Re: Differentiation ?

• To: mathgroup at smc.vnet.net
• Subject: [mg14694] Re: [mg14668] Differentiation ?
• From: Jurgen Tischer <jtischer at col2.telecom.com.co>
• Date: Sun, 8 Nov 1998 21:15:51 -0500
• References: <199811070710.CAA01906@smc.vnet.net.>
• Sender: owner-wri-mathgroup at wolfram.com

```Hi Yves,

In:= s = Sum[y[i]^2 - 2 mu y[i] + mu^2, {i, 1, n}]

In:= Evaluate /@ D[s, mu]

Out= Sum[2*mu - 2*y[i], {i, 1, n}]

You need the Evaluate/@ because Sum has Attribute HoldAll. Now if you
insist in the formula you ended up with (or better with the correct
version) you would have to write some simplification rules to apply to
the result, something like:

In:= simplifySum={
Sum[x_+y_.,{n_,na_,ne_}]/;FreeQ[x,n]:>(ne-na+1)x+ Sum[y,{n,na,ne}],
Sum[x_ y_,{n_,na_,ne_}]/;FreeQ[x,n]:>x Sum[y,{n,ne,na}]}

In:= Evaluate/@D[s,mu]/.simplifySum

Out= 2*mu*n + Sum[-2*y[i], {i, 1, n}]

Now to the second problem:
First of all, I think your formula (apart from the trivial error of a
factor of 2 of the first term) is false. In any case it's a problem of
interpretation. Let me show what I mean with an example, using matrices
in M(2,2). So my interpretation of your formula  E'E = Y'Y - B'X'Y +
B'X'XB is that there you have a function f[B_]:=Y'Y-B'X'Y+B'X'X B where
Y, X are constants (in M(2,2)), and you are searching the derivative.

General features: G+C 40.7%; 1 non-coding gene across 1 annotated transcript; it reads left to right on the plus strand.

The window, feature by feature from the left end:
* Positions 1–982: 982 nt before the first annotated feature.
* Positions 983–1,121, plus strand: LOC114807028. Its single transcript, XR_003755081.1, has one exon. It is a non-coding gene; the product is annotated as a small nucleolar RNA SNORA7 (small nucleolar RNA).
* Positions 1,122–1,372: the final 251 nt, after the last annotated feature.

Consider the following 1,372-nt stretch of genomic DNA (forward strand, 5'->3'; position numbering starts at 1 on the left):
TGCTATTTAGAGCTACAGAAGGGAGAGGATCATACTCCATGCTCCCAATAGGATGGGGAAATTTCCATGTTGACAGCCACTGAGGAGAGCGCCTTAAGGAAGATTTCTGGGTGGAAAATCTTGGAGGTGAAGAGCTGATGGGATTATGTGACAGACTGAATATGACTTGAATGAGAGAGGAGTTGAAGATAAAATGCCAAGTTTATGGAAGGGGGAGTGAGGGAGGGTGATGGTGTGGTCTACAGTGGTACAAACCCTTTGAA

Now by linearity of the derivative we can interchange derivation and
addition so we have: the first term is constant, so the derivative is
0, the second term is linear (in b) so the derivative is THE SAME
linear function and the third term is quadratic, so by the rules for
derivatives of bilinear forms (see for example Dieudonne', A treatise
in analysis) we get all together D[f,B][U]==U'X'Y+U'X'X B+B'X'X U. So
far the treatment without Mathematica, now lets do it with Mathematica.
We identify M(2,2) with R^4 (just use Flatten on the matrices), so the

In:=
x={{x11,x12},{x21,x22}};
y={{y11,y12},{y21,y22}};
b={{b11,b12},{b21,b22}};
u={{u11,u12},{u21,u22}};

In:= f[{b11_,b12_,b21_,b22_}]=
Flatten[Transpose[y].y-Transpose[b].Transpose[x].y+
Transpose[b].Transpose[x].x.b];

In:= df=Outer[D,f[{b11,b12,b21,b22}],{b11,b12,b21,b22}];

(* This df is in M(4,4) and represents the derivative in the usual
matrix form. Lets check if the two results coincide. *)

In:= df.Flatten[u]==
Flatten[-Transpose[u].Transpose[x].y+Transpose[u].Transpose[x].x.b+
Transpose[b].Transpose[x].x.u]//Simplify

Out= True

This brings us back to your original question: Is it possible to
implement this type of derivation in Mathematica. As I see it, if you
need a concrete derivative of that type (in finite, low order
dimension) the method of identifying M(n,n) with R^(n^2) is viable. If
you want derivation in Banach spaces in a theoretic fashion, you would
have to implement it, and I think that would be quite a challenge
(think only how to implement the rule for multilinear functions and how
to identify a multilinear function automatically).

Jurgen

Yves Gauvreau wrote:
>
> Hi,
>
> I saw this equation in a book (Sum => greek SIGMA)
>
>         Sum ei^2 = Sum (yi^2 - 2 mu yi + mu^2)
>
> That easy to implement but there's this one
>
>         D[ Sum ei^2, mu] = 2 Sum yi - 2 n mu
>
> and this one to
>
>         E'E = Y'Y - B'X'Y + B'X'XB
>
>         D[E'E,B] = -2 X'Y + 2X'XB
>
> the ' mean Transpose[]
>
> How can I implement these type of Differenciation ?  Is it possible to
> do that in Mathematica ?
>
> Thanks
> Yves

```

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